Sevilla's Shapeless Form
After Sunday night’s miracle performance against Real Madrid, Sevilla’s title hopes are still alive, and now brighter than ever. Throughout the course of the year they have been brilliant to watch but Sunday night was the physical representation of what Jorge Sampaoli has been able to transmit to his players since his arrival at the beginning of this 2016-2017 season. All eleven of Sevilla’s players on the pitch, and maybe even some of the fans lucky enough to be in the stands that night, exuded what Sampaoli’s all about: heart, drive, obsession, persistence, intelligence.
As a coach I’m fascinated with Sampaoli’s tactical approach to each match, so I would like to focus on how and why he has been so successful these past few months. Of course there are many aspects which contribute to the success of a team; physical, psychological, technical, and tactical. Each of the aforementioned aspects can be divided into different segments, and within the tactical aspects I’d like to direct my attention to his formations, or shall we say the lack of formations.
Football can be summarized into a game where efficiently managing time and space results in the control of the match and increases the probability of winning. When a manager sets a formation, he deems the formation to cover as much space as possible in the least amount of time. Although throughout the course of a match, variables change and the space which must be covered also changes. Therefore, a team’s formation should have the ability to morph in order to adapt to the necessities required of the game.
Sampaoli knows this, which is why his side do not have a rigid formation. They are like water, covering all space which the game presents them, always morphing shapes making them very difficult to pinpoint. Let’s look at some of the shapes they have used in their previous of matches.
Here we can see the classic formation which in theory has been so successful for its ability to cover all space but has been critiqued for being too rigid. Depending on the match and situation, Sevilla use a back line of four, a line of three, or a line of five. In this case, the 4-4-2 gives them a compact shape to minimize space, the staggered center midfielders cut off passing lanes and break down the opposition’s ability to change the point of attack, and against this Real Sociedad side shown in the image, they create numerical superiority.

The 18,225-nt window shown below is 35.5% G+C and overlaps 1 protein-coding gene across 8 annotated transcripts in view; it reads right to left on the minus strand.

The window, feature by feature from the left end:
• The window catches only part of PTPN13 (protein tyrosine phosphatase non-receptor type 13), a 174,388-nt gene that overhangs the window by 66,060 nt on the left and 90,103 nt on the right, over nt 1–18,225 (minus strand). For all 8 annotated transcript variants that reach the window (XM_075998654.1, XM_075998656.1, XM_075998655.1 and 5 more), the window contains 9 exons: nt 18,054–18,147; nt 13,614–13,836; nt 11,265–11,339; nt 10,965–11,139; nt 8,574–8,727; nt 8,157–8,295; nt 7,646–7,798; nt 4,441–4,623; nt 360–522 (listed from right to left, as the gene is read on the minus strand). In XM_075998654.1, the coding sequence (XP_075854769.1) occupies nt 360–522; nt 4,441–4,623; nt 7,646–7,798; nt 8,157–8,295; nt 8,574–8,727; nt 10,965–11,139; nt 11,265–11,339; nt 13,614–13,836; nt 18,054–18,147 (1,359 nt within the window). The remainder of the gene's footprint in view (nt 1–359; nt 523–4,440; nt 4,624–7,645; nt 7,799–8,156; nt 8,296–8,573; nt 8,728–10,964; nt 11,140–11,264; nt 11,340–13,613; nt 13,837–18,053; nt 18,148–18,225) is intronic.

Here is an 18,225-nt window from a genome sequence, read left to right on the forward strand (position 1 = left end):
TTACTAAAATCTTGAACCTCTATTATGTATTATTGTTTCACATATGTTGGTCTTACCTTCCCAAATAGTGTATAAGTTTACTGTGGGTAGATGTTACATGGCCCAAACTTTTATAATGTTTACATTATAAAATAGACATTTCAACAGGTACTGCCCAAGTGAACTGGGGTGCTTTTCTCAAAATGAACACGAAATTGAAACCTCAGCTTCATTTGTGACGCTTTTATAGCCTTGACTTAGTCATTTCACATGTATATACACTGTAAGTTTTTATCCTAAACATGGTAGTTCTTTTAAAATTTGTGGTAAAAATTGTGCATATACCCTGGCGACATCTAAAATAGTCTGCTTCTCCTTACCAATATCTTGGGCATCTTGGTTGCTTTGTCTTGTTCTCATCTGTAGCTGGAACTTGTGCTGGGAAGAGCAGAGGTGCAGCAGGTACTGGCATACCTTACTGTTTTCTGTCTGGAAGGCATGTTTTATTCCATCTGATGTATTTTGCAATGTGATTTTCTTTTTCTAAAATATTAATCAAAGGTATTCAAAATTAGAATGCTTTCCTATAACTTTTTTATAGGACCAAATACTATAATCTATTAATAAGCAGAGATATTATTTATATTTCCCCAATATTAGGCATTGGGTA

In that same match, Sevilla also used a 3-5-2, which utilizes their star defensive center midfielder, Steven N’Zonzi’s abilities to cover space and win back possession. Giving him sole responsibility of the center, allows for quick transitions into attack because they have more players waiting in the wings with space to attack. This formation requires a strong defensive midfielder like N’Zonzi.
In attack, they expand their shape to cover all space and the back line of four allows for numerical superiority in the midfield as the outside backs push up high. The center three midfielders have numerical superiority over Real Sociedad’s two central players.
In the second leg of their Copa del Rey meeting with Real Madrid, Sevilla’s attacking formation was similar to a 3-4-3 but they used a defensive central midfielder in order to control Madrid’s strong counterattack. This minor tweak to the formation resulted in the formation looking like a 3-1-3-3. However throughout the match, Madrid controlled the center of the pitch much more than Sevilla would have liked and consequently most of Sevilla’s attack came from the wings.
Defensively, Sevilla’s wingers tracked back and inserted themselves into the back line transforming them into a line of five. This formation was very defensive but with athletic and speedy wingers they were able to counter and use the wing space effectively. Their transitions were quick and didn’t require complicated movements which made them efficient.
In their league fixture against Real Madrid this past Sunday, Sampaoli put out a 4-4-2 which controlled Madrid’s organized attack for most of the encounter. The two central midfielders covered the space in the center of the pitch and were able to deny opportunities of changing the point of attack. However, the benefits of this formation could be seen in their attack. In an interview after the match, Sampaoli said he modified his team’s shape from the Copa del Rey match to be able to have more control in the middle third, by pushing the outside backs high in the midfield and advancing his wingers into the front line, ultimately creating at 2-4-4 with a wide shape.
Although on paper these modifications may seem simple and easily done, the reality is having a team who can adapt their shape so fluidly is the mark of a talented manager. Sampaoli has been able to explain the game he wants to play not through the X’s and O’s of formations but through conceptual ideas of space. When the players understand the space that the team as a whole has to cover, rather than their individual spatial responsibilities, they learn to work together, covering for each other, moving as a group, essentially, becoming one entity.
Creating this kind of symbiotic unity is far from easy but the result is a team which effortlessly moves throughout the field covering space, morphing, shifting, adapting, and always changing. Not only can it be seen in their movements but their timing, communication, and effort. Sampaoli’s created an organic machine that is ready to take on the best teams in Spain, and Europe.
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